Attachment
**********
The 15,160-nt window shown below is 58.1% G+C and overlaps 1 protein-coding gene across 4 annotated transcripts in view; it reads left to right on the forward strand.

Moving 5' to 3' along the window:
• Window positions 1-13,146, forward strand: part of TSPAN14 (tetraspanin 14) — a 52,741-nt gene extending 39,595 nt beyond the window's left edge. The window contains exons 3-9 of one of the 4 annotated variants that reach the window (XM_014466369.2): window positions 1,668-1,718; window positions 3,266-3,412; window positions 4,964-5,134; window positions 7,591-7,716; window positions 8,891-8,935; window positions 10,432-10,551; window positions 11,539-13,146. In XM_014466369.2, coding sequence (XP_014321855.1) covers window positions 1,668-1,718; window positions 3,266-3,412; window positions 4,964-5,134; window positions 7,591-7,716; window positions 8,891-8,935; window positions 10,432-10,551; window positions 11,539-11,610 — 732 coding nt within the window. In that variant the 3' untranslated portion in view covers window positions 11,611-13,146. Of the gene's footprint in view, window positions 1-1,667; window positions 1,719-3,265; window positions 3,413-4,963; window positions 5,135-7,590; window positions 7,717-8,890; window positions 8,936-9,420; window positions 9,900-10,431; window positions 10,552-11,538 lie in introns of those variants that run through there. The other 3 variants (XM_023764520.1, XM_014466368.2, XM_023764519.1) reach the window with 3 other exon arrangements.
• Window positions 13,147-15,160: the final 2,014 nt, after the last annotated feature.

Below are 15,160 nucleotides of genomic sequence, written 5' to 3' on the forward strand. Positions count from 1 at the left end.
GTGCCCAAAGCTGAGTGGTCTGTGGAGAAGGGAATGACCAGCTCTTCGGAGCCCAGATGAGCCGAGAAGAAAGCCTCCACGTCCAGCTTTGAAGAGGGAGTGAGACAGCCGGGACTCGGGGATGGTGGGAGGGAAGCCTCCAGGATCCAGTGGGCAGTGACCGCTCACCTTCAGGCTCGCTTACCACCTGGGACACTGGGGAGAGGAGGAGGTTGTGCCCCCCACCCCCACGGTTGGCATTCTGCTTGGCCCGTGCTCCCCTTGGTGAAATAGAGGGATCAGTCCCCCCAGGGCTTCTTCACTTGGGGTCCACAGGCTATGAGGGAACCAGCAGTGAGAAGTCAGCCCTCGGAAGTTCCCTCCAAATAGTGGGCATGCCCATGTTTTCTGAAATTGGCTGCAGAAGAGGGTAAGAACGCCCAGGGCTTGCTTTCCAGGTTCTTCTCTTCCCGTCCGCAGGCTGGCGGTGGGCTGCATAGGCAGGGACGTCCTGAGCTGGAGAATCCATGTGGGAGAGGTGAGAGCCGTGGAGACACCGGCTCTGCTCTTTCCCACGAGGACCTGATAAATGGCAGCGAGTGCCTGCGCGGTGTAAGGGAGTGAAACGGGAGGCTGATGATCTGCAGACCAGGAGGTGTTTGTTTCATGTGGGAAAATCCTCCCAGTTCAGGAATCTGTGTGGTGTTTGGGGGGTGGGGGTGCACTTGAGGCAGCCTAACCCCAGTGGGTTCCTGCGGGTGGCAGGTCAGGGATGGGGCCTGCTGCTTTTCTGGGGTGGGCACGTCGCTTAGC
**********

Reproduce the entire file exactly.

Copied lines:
The 15,160-nt window shown below is 58.1% G+C and overlaps 1 protein-coding gene across 4 annotated transcripts in view; it reads left to right on the forward strand.

Moving 5' to 3' along the window:
• Window positions 1-13,146, forward strand: part of TSPAN14 (tetraspanin 14) — a 52,741-nt gene extending 39,595 nt beyond the window's left edge. The window contains exons 3-9 of one of the 4 annotated variants that reach the window (XM_014466369.2): window positions 1,668-1,718; window positions 3,266-3,412; window positions 4,964-5,134; window positions 7,591-7,716; window positions 8,891-8,935; window positions 10,432-10,551; window positions 11,539-13,146. In XM_014466369.2, coding sequence (XP_014321855.1) covers window positions 1,668-1,718; window positions 3,266-3,412; window positions 4,964-5,134; window positions 7,591-7,716; window positions 8,891-8,935; window positions 10,432-10,551; window positions 11,539-11,610 — 732 coding nt within the window. In that variant the 3' untranslated portion in view covers window positions 11,611-13,146. Of the gene's footprint in view, window positions 1-1,667; window positions 1,719-3,265; window positions 3,413-4,963; window positions 5,135-7,590; window positions 7,717-8,890; window positions 8,936-9,420; window positions 9,900-10,431; window positions 10,552-11,538 lie in introns of those variants that run through there. The other 3 variants (XM_023764520.1, XM_014466368.2, XM_023764519.1) reach the window with 3 other exon arrangements.
• Window positions 13,147-15,160: the final 2,014 nt, after the last annotated feature.

Below are 15,160 nucleotides of genomic sequence, written 5' to 3' on the forward strand. Positions count from 1 at the left end.
GTGCCCAAAGCTGAGTGGTCTGTGGAGAAGGGAATGACCAGCTCTTCGGAGCCCAGATGAGCCGAGAAGAAAGCCTCCACGTCCAGCTTTGAAGAGGGAGTGAGACAGCCGGGACTCGGGGATGGTGGGAGGGAAGCCTCCAGGATCCAGTGGGCAGTGACCGCTCACCTTCAGGCTCGCTTACCACCTGGGACACTGGGGAGAGGAGGAGGTTGTGCCCCCCACCCCCACGGTTGGCATTCTGCTTGGCCCGTGCTCCCCTTGGTGAAATAGAGGGATCAGTCCCCCCAGGGCTTCTTCACTTGGGGTCCACAGGCTATGAGGGAACCAGCAGTGAGAAGTCAGCCCTCGGAAGTTCCCTCCAAATAGTGGGCATGCCCATGTTTTCTGAAATTGGCTGCAGAAGAGGGTAAGAACGCCCAGGGCTTGCTTTCCAGGTTCTTCTCTTCCCGTCCGCAGGCTGGCGGTGGGCTGCATAGGCAGGGACGTCCTGAGCTGGAGAATCCATGTGGGAGAGGTGAGAGCCGTGGAGACACCGGCTCTGCTCTTTCCCACGAGGACCTGATAAATGGCAGCGAGTGCCTGCGCGGTGTAAGGGAGTGAAACGGGAGGCTGATGATCTGCAGACCAGGAGGTGTTTGTTTCATGTGGGAAAATCCTCCCAGTTCAGGAATCTGTGTGGTGTTTGGGGGGTGGGGGTGCACTTGAGGCAGCCTAACCCCAGTGGGTTCCTGCGGGTGGCAGGTCAGGGATGGGGCCTGCTGCTTTTCTGGGGTGGGCACGTCGCTTAGC